COMMENTARY | Let's hope that the highlight of David Wright's season doesn't end up being the World Baseball Classic.
Still two weeks away from opening day, the New York Mets' third baseman was Team USA's best player. In four games, he had 10 runs batted in, a .438 batting average with seven hits in 16 at-bats, and an OPS of 1.276. He kept Team USA alive last weekend when he hit a grand slam against Italy.
Without Wright -- whose tournament ended shortly before Thursday night's game because of a muscle strain, Team USA didn't stand a chance. The United States lost to the Dominican Republic on Thursday night, and was eliminated from the tournament after losing to Puerto Rico last night. The Americans scored just four runs in those two games without Wright.
You want to know how important Wright was to Team USA? Down 4-2 in the eighth inning last night, with the bases loaded and one out, Giancarlo Stanton, one of the best players in baseball, came to the plate. He was batting fifth, the spot in the order occupied by Wright before his injury forced him out of the tournament. Stanton popped out and the United States lost, 4-3.
On a roster comprised of good players with a few big names mixed in, Wright's star shined brightest.
As important as Wright was to Team USA, he's even more important to the Mets. Though the roster didn't include All-Stars from top to bottom, there was still some star power in the American lineup at the WBC. And they were led by Joe Torre, one of the greatest managers in baseball history.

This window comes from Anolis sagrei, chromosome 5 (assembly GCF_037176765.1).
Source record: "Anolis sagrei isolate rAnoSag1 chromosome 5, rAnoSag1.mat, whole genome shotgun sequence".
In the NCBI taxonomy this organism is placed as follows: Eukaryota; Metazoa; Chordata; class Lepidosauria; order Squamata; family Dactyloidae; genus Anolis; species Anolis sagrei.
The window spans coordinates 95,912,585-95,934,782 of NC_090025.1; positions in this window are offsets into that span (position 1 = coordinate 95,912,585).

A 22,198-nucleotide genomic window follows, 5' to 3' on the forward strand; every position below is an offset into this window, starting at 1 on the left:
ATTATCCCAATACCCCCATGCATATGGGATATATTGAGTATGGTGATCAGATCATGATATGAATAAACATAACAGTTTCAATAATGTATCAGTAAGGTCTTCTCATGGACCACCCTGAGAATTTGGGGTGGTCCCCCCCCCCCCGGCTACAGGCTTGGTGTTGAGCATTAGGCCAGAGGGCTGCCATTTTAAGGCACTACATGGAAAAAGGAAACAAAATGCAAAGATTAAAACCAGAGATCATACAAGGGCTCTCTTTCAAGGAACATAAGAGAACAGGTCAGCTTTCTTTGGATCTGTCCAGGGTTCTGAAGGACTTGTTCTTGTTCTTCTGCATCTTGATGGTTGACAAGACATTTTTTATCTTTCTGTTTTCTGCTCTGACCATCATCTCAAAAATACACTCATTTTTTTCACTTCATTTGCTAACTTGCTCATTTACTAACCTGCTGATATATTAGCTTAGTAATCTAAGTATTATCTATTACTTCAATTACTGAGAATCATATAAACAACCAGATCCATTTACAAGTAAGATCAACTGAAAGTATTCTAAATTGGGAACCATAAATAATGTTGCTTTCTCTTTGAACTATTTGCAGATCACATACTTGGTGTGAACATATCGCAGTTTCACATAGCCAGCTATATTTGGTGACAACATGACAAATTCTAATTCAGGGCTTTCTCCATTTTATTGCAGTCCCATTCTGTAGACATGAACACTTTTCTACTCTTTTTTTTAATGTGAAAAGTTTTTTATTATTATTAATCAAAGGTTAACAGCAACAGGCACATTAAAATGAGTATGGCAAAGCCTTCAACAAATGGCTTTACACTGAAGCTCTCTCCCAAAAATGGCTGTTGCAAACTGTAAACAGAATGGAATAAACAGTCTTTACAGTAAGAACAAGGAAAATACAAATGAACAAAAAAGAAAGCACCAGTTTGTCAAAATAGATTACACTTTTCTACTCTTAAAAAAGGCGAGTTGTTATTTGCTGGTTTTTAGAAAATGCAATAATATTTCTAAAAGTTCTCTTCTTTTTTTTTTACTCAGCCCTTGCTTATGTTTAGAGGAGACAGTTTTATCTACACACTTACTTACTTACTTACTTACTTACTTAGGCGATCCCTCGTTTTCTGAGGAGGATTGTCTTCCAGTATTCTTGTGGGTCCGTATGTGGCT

Meanwhile, David Wright is the Mets' only star. Ike Davis and Matt Harvey and Zack Wheeler and Travis d'Arnaud might get there one day, and Johan Santana can tell them all about what it's like to be at the top, but right now, it's Wright and only Wright.
Wright headed to New York on Friday to get examined where it was determined that he had a strained intercostal muscle on his left side. He'll be shut down for at least five days, but there's talk about him maybe not being ready for opening day. That would be a devastating loss.
With Wright in the lineup, the Mets will struggle to compete. Without Wright in the lineup, the Mets have no chance.
Just like Team USA had no chance when they lost their best player.
Charles Costello has followed the Mets closely since the rookie years of Darryl Strawberry (1983) and Dwight Gooden (1984). He was a beat reporter assigned to cover the Mets during the 1997 and 1998 seasons.